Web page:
10. Cheng, L. L., Wu, C., Smith, M. R., & Gonzalez, R. G. (2001). Non-destructive quantitation of spermine in human prostate tissue samples using HRMAS 1H NMR spectroscopy at 9.4 T. FEBS Letters, 494(1–2), 112–116.PubMedCrossRefGoogle Scholar
  11. Cheng, L. L., Burns, M. A., Taylor, J. L., He, W., Halperin, E. F., McDougal, W. S., et al. (2005). Metabolic characterization of human prostate cancer with tissue magnetic resonance spectroscopy. Cancer Research, 65, 3030–3034.PubMedGoogle Scholar
  12. Chipuk, J. E., Cornelius, S. C., Pultz, N. J., Jorgensen, J. S., Bonham, M. J., Kim, S. J., et al. (2002). The androgen receptor represses transforming growth factor-β signaling through interaction with Smad3. The Journal of Biological Chemistry, 277, 1240–1248.PubMedCrossRefGoogle Scholar
  13. Church, D. R., Lee, E., Thompson, T. A., Basu, H. S., Ripple, M. O., Ariazi, R. A., et al. (2005). Induction of AP-I activity by androgen activation of the androgen receptor in LNCaP human prostate carcinoma cells. The Prostate, 63, 155–168.PubMedCrossRefGoogle Scholar
  14. Costello, L. C., Franklin, R. B., & Narayan, P. (1999). Citrate in the diagnosis of prostate cancer. The Prostate, 38, 237–245.PubMedCrossRefGoogle Scholar
  15. Damber, J. E., & Aus, G. (2008). Prostate cancer. Lancet, 37, 1710–1721.CrossRefGoogle Scholar
  16. Dieterle, F., Ross, A., Schlotterbeck, G., & Senn, H. (2006). Probabilistic quotient normalization as robust method to account for dilution of complex biological mixtures. Application in 1H NMR metabonomics. Analytical Chemistry, 78, 4281–4290.PubMedCrossRefGoogle Scholar
  17. Feldman, B. J., & Feldman, D. (2001). The development of androgen-independent prostate cancer. Nature Reviews Cancer, 1, 34–45.PubMedCrossRefGoogle Scholar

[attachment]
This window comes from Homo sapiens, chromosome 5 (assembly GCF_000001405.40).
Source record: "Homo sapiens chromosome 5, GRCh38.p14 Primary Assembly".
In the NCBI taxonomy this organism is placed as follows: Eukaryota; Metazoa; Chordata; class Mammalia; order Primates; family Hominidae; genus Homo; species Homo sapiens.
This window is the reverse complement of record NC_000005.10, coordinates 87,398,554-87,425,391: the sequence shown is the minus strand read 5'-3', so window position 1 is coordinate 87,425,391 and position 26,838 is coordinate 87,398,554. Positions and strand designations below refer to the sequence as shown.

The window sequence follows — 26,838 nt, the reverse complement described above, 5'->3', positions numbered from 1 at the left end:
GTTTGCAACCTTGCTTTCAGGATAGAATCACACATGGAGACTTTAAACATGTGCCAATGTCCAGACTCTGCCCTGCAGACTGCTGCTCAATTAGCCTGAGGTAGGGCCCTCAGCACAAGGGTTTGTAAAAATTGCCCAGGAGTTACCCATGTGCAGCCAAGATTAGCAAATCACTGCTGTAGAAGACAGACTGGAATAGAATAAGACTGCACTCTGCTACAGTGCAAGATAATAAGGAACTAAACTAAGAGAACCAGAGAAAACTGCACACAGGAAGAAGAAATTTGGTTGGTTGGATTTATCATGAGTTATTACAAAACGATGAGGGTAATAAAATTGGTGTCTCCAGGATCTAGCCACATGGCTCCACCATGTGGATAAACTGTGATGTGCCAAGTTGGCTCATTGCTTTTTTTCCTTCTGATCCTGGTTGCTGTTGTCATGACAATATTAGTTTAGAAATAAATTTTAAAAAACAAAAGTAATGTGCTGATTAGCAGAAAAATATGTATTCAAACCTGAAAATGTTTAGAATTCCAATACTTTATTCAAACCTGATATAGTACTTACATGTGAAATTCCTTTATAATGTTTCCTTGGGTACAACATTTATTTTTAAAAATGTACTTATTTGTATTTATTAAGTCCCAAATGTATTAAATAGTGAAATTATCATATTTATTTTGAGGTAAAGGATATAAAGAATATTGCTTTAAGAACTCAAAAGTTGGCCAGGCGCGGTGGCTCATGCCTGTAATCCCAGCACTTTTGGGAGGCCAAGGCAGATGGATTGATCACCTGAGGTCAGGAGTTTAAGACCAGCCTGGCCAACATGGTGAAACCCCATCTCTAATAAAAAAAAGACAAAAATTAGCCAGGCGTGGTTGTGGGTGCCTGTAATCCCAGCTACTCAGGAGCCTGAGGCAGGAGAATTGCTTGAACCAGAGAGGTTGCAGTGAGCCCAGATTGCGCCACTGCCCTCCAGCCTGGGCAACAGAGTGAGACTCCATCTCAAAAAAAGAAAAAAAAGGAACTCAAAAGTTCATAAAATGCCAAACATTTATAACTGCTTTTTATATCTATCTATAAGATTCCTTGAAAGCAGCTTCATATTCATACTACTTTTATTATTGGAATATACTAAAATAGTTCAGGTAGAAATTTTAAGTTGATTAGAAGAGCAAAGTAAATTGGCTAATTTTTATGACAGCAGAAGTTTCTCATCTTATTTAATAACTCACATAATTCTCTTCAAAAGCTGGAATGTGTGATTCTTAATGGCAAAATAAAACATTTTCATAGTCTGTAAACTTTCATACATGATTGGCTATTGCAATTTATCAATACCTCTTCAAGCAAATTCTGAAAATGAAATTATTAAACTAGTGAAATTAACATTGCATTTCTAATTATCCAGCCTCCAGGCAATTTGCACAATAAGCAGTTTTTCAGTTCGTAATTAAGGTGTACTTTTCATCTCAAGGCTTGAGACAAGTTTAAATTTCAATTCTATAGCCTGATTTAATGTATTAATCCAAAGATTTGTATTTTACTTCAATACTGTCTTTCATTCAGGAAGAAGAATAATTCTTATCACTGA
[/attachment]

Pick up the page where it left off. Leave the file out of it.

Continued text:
18. Flammand, V., Zhao, H., & Peehl, D. M. (2010). Targeting monoamine oxidase A in advanced prostate cancer. Journal of Cancer Research and Clinical Oncology, 136, 1761–1771.CrossRefGoogle Scholar
  19. Gannon, P. O., Godin-Ethier, J., Hassler, M., Delvoye, N., Aversa, M., Poisson, A. O., et al. (2010). Androgen-regulated expression of arginase 1, arginase 2 and interleukin-8 in human prostate cancer. PLoS ONE, 5, doi:10.1371/journal.pone.0012107.
  20. Gavrielides, M. V., Gonzalez-Guerrico, A. M., Riobo, N. A., & Kazanietz, M. G. (2006). Androgens regulate protein kinase Cδ transcription and modulate its apoptotic function in prostate cancer cells. Cancer Research, 66, 11792–11801.PubMedCrossRefGoogle Scholar
  21. Hobisch, A., Eder, I. E., Putz, T., Horninger, W., Bartsch, G., Klocker, H., et al. (1998). Interleukin-6 regulates prostate-specific protein expression in prostate carcinoma cells by activation of the androgen receptor. Cancer Research, 58, 4640–4645.PubMedGoogle Scholar
  22. Jackson, J. E. (1991). A user’s guide to principal components. New York: Wiley.CrossRefGoogle Scholar
  23. Jennbacken, K., Gustavsson, H., Tešan, T., Horn, M., Vallbo, C., Welén, K., et al. (2009). The prostatic environment suppresses growth of androgen-independent prostate cancer xenografts: An effect influenced by testosterone. The Prostate, 69, 1164–1175.PubMedCrossRefGoogle Scholar
  24. Kimura, K., Markowski, M., Bowen, C., & Gelmann, E. P. (2001). Androgen blocks apoptosis of hormone-dependent prostate cancer cells. Cancer Research, 61, 5611–5618.PubMedGoogle Scholar
  25. Lee, Y. C., Cheng, C. J., Huang, M., Bilen, M. A., Ye, X., Navone, N. M., et al. (2010). Androgen depletion up-regulates cadherin-11 expression in prostate cancer. Journal of Pathology, 221, 68–76.PubMedCrossRefGoogle Scholar
  26. Levin, Y. S., Albers, M. J., Butler, T. N., Spielman, D., Peehl, D. M., & Kurhanewicz, J. (2009). Methods for metabolic evaluation of prostate cancer cells using proton and 13C HR-MAS spectroscopy and [3-13C] pyruvate as a metabolic substrate. Magnetic Resonance in Medicine, 62, 1091–1098.PubMedCrossRefGoogle Scholar
  27. Loberg, R. D., McGregor, N., Ying, C., Sargent, E., & Pienta, K. J. (2007). In vivo evaluation of AT-101 (R-(-)-gossypol acetic acid) in androgen-independent growth of VCaP prostate cancer cells in combination with surgical castration. Neoplasia, 9, 1030–1037.PubMedCrossRefGoogle Scholar
  28. Makkonen, H., Kauhanen, M., Jääskeläinen, T., & Palvimo, J. J. (2011). Androgen receptor amplification is reflected in the transcriptional responses of vertebral-cancer of the prostate cells. Molecular and Cellular Endocrinology, 331, 57–65.PubMedCrossRefGoogle Scholar